Walter Scott Prize Longlist 2022

The longlist for the 2022 Walter Scott Prize for Historical Fiction has been announced today! Thanks to this prize, I have discovered lots of great books and authors over the last few years and always look out for the longlists and shortlists; in fact, trying to read all of the shortlisted titles since the prize began in 2010 is a personal project of mine (you can see my progress here).

There are thirteen books on this year’s longlist:

Blue Postcards by Douglas Bruton (Fairlight Books)

Snow Country by Sebastian Faulks (Hutchinson Heinemann)

Rose Nicolson by Andrew Greig (Riverrun)

Mrs England by Stacey Halls (Manilla Press)

The Ballad of Lord Edward and Citizen Small by Neil Jordan (Lilliput Press)

The Sunken Road by Ciarán McMenamin (Harvill Secker)

The Fortune Men by Nadifa Mohamed (Viking)

News of the Dead by James Robertson (Hamish Hamilton)

China Room by Sunjeev Sahota (Harvill Secker)

Fortune by Amanda Smyth (Peepal Tree Press)

Learwife by J.R Thorp (Canongate)

The Magician by Colm Tóibín (Viking)

Still Life by Sarah Winman (Fourth Estate)

~

I have only read two of the books on the longlist so far. I loved Rose Nicolson and am not surprised to see it included here and I also enjoyed Still Life (apart from the lack of speech marks, which was annoying). Mrs England has been on my TBR since last year and I will definitely try to read it before the shortlist is revealed, while The Fortune Men and Snow Country are also books that I was already thinking about reading. Of the others, I’m familiar with Learwife and The Magician but haven’t been tempted to read either, and the rest are completely new to me. I’m always surprised when I haven’t heard of half of the longlisted titles, considering how much historical fiction I read!

Have you read any of these books? Which ones would you recommend?

The shortlist will be announced in April and the winner in June at the Borders Book Festival in Melrose, Scotland.

20 thoughts on “Walter Scott Prize Longlist 2022

    • Helen says:

      Yes, I was already interested in reading Snow Country after seeing some positive reviews of it. I’ll definitely try to read that one now that it has been longlisted.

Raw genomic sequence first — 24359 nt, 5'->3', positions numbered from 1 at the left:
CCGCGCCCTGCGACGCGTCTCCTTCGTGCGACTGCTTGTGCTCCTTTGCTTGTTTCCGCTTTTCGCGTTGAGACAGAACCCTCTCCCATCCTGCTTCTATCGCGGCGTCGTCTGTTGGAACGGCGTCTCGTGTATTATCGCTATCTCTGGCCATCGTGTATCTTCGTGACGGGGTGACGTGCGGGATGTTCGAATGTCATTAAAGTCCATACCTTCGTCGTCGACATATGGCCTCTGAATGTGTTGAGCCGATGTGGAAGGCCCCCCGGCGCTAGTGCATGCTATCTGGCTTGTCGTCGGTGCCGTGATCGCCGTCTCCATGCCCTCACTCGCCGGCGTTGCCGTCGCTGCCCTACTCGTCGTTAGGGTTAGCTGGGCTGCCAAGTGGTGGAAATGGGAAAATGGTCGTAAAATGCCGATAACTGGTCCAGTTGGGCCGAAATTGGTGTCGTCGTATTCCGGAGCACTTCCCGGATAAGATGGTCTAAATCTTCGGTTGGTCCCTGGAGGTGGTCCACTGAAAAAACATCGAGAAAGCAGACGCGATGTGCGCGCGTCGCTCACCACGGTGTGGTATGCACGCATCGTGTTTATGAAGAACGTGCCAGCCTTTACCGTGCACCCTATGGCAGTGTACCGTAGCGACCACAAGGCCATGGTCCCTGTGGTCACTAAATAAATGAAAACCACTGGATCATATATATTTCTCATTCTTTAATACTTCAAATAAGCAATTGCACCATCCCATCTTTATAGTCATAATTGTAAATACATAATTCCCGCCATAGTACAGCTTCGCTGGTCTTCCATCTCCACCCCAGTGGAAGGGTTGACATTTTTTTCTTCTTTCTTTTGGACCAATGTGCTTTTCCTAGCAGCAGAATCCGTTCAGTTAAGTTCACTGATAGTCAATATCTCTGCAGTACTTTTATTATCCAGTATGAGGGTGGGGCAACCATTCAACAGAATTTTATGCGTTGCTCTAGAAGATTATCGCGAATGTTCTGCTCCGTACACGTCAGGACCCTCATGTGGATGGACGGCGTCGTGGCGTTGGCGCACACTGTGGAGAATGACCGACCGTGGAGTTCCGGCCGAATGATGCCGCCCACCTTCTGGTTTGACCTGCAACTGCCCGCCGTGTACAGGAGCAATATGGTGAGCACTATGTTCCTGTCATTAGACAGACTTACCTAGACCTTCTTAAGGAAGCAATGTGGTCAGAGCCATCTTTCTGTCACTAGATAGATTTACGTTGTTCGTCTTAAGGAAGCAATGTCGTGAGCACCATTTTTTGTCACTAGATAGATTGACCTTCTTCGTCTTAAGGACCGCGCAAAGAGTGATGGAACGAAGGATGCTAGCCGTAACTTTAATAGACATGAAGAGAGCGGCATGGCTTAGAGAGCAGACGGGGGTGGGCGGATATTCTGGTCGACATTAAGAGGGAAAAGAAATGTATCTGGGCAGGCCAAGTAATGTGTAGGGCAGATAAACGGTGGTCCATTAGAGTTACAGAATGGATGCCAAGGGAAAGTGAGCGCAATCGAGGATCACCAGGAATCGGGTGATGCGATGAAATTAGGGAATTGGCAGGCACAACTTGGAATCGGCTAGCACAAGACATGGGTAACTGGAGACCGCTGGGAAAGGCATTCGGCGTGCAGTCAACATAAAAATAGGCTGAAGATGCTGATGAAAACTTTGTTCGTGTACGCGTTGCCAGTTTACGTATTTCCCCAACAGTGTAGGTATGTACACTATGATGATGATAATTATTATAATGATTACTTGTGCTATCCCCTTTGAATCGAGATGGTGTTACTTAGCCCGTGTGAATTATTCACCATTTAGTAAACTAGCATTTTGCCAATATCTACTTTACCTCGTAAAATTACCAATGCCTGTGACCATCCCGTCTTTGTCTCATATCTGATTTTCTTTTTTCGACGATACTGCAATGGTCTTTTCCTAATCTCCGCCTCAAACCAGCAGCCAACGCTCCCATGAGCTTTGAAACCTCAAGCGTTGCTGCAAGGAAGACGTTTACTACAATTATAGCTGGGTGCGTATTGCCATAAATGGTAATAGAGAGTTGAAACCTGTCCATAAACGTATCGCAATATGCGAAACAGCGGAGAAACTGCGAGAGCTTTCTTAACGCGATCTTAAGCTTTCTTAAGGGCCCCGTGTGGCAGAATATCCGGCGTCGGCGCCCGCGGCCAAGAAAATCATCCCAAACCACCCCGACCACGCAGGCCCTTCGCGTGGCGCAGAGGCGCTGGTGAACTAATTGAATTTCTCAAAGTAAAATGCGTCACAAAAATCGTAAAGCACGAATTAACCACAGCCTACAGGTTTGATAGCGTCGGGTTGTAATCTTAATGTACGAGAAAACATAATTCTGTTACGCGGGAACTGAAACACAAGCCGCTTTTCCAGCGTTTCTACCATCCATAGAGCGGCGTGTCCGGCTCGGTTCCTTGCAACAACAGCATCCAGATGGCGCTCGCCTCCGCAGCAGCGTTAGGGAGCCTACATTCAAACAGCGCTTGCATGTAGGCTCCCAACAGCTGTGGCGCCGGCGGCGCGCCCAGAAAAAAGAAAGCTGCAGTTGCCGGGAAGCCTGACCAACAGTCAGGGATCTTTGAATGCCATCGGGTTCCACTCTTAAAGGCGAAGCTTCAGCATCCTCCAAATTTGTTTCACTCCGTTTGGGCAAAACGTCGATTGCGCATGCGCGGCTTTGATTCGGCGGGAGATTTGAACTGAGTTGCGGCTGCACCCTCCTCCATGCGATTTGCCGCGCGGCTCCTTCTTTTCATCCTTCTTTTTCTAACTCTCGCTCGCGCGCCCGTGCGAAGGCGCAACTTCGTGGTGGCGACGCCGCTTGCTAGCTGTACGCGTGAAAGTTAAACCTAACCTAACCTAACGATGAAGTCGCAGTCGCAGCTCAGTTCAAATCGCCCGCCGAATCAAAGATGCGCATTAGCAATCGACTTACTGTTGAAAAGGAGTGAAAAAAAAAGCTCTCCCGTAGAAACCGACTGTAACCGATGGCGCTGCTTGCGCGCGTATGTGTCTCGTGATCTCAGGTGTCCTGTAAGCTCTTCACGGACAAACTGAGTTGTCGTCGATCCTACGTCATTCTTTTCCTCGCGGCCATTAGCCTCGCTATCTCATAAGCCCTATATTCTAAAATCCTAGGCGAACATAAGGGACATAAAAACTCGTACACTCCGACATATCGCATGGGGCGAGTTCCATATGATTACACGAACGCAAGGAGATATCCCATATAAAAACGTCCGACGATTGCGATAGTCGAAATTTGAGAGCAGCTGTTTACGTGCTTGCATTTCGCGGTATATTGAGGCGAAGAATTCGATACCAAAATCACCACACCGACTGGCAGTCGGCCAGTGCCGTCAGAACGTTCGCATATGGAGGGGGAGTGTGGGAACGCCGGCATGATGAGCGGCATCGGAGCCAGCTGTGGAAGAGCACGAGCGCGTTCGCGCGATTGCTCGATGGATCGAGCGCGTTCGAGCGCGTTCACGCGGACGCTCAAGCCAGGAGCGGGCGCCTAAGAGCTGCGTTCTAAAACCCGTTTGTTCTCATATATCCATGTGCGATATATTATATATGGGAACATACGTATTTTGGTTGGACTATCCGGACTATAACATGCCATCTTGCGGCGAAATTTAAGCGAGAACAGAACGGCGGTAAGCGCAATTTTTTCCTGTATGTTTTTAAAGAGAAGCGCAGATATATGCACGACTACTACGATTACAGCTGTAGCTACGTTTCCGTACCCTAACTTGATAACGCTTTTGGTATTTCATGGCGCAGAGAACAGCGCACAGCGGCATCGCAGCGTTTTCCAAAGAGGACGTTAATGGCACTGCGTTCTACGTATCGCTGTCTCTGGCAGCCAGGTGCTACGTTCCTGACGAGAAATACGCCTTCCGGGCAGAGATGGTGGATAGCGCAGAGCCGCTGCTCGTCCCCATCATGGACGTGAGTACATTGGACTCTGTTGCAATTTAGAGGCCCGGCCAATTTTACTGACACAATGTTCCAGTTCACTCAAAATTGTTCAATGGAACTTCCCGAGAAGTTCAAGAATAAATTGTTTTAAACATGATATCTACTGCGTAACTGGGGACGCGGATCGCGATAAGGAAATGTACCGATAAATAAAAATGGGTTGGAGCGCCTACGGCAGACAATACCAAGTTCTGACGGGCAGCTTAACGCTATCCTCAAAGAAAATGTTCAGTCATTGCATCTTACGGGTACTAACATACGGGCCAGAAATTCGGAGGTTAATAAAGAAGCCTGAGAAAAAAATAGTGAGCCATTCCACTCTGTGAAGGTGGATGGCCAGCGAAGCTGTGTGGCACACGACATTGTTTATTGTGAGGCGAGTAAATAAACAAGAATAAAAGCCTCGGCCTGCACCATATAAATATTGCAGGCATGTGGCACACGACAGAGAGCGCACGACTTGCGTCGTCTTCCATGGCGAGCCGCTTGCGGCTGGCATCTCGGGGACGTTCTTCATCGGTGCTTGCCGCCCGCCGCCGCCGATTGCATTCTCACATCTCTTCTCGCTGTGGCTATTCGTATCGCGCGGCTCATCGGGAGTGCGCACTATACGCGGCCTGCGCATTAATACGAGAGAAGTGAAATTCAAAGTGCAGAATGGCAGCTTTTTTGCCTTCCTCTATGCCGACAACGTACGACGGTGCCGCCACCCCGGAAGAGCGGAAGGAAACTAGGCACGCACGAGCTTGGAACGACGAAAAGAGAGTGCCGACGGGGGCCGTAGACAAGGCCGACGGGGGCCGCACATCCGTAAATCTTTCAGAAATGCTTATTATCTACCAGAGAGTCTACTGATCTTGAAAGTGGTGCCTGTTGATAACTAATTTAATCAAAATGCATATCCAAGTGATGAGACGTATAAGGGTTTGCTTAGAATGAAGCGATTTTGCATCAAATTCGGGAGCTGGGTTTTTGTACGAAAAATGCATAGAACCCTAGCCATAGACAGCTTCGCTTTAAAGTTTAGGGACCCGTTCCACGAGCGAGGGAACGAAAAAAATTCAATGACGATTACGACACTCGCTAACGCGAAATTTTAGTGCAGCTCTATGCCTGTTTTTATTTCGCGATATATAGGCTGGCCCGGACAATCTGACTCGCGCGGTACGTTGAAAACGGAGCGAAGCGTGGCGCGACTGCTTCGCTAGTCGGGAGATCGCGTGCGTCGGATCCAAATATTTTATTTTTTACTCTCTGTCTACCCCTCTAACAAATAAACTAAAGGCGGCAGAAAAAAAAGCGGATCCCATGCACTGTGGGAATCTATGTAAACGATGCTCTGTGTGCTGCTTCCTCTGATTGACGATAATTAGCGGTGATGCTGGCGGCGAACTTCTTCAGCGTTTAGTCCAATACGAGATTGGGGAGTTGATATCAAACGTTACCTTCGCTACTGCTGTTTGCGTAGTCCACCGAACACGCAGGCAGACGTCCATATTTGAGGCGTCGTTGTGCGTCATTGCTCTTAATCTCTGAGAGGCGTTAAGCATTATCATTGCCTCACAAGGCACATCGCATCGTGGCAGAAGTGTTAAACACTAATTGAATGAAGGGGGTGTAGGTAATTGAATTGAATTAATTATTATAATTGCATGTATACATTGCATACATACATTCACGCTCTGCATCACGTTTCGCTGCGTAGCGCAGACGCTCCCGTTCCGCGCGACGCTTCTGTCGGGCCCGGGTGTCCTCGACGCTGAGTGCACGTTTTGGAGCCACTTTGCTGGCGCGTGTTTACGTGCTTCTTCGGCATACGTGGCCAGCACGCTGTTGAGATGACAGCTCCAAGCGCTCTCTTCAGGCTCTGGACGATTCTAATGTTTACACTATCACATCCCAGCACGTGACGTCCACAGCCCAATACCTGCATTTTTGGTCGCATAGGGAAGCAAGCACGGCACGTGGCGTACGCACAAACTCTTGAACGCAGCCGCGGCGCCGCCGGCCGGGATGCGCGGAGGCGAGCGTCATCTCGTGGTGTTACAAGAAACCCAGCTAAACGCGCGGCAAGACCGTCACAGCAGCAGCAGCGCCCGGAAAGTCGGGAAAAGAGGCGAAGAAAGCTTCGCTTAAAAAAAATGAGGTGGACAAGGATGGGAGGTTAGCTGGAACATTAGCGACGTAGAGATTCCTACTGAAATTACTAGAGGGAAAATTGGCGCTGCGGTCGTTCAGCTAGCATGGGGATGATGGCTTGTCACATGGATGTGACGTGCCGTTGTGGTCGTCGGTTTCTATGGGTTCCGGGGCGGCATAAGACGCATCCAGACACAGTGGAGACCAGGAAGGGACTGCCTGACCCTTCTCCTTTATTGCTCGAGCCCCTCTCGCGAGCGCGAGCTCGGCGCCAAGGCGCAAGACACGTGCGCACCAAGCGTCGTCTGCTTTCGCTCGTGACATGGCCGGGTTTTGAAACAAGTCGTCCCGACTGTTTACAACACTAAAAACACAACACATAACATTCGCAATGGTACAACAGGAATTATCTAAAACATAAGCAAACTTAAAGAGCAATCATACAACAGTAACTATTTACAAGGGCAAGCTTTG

1. joulesbarham says:

    It’s good to see this list -thanks. I have Still Life, Mrs England and Rose Nicolson to read, and am interested in Blue Postcards, Snow Country and Learwife. Like you, I love historical fiction, so it’s good to have this British/Irish based prize list to look at.

    • Helen says:

      I’m glad you’re interested in reading some of these. I’ve discovered a lot of good books through this prize that I would probably never have read otherwise.

  2. whatcathyreadnext says:

    I’ve read Snow Country, Mrs England and The Fortune Men. The latter was my favourite of the three. Rose Nicolson, Still Life, The Magician, and – as of today – China Room and Learwife are in my TBR pile. The rest of them are new to me. Good to see a couple of books from small publishers on the list.

  3. Carmen says:

    The Magician was my favorite book of last year. It’s 512 pages long, but you are used to reading hefty tomes. I highly recommend it.

    • Helen says:

      I’m glad you would recommend The Magician, Carmen. I haven’t read much by Thomas Mann and thought that might be a problem, but hopefully it won’t matter.

  4. Davida Chazan says:

    I’ve read Learwife and The Magician. I’m thinking The Magician has a very good chance, but Learwife is the type of book that they might choose because it is so different. I’ve also heard great things about Still Life, so… In any case, good luck to them all!

    • Helen says:

      I wasn’t planning to read either Learwife or The Magician until I saw them longlisted for this prize, but I’ll probably try to read them now. The judges do seem to go for things that are unusual and different.

  5. FictionFan says:

    I loved Snow Country and Rose Nicolson – Rose Nicolson may well turn out to my my Book of 2022 in fact, since I can’t imagine a better one will come along! I tried Learwife but really disliked her style of writing, so abandoned it very quickly. However it was just a matter of taste – she was just too poetic for me – so hopefully you’ll get on better with it if you decide to read it. I haven’t read any of the rest, nor even heard of most of them.

    • Helen says:

      Rose Nicolson is great, isn’t it? I’m glad you liked it! I will probably try Learwife but I don’t always get on with very poetic writing either so could have the same problem.

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